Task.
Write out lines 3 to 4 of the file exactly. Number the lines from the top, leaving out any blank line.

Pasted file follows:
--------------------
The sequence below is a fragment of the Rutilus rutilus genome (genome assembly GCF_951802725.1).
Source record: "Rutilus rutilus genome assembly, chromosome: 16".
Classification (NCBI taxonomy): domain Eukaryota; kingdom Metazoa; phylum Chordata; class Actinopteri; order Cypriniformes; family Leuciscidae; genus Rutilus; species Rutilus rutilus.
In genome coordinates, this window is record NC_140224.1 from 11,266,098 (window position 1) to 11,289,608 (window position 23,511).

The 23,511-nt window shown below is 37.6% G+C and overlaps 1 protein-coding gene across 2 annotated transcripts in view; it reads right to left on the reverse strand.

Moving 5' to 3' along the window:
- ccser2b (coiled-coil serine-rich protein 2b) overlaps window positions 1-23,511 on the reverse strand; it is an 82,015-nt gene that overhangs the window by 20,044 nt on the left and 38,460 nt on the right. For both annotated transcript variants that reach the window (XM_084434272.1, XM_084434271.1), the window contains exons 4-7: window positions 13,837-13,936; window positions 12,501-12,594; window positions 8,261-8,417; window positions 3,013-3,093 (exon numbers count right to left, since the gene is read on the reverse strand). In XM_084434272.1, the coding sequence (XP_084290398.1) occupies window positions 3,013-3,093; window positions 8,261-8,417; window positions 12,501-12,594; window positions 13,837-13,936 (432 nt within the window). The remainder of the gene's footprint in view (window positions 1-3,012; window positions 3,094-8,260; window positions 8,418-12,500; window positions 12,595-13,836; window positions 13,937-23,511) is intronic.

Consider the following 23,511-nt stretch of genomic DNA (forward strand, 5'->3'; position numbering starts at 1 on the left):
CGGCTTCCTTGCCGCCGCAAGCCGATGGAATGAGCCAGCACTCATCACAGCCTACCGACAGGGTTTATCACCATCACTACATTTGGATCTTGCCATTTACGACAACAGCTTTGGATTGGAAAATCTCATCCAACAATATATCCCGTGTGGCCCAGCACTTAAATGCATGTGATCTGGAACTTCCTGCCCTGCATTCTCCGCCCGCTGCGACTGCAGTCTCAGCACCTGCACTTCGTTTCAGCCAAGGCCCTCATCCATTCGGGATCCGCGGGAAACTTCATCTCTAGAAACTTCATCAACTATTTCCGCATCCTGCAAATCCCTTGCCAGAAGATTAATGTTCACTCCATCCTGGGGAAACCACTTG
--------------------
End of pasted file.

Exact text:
Classification (NCBI taxonomy): domain Eukaryota; kingdom Metazoa; phylum Chordata; class Actinopteri; order Cypriniformes; family Leuciscidae; genus Rutilus; species Rutilus rutilus.
In genome coordinates, this window is record NC_140224.1 from 11,266,098 (window position 1) to 11,289,608 (window position 23,511).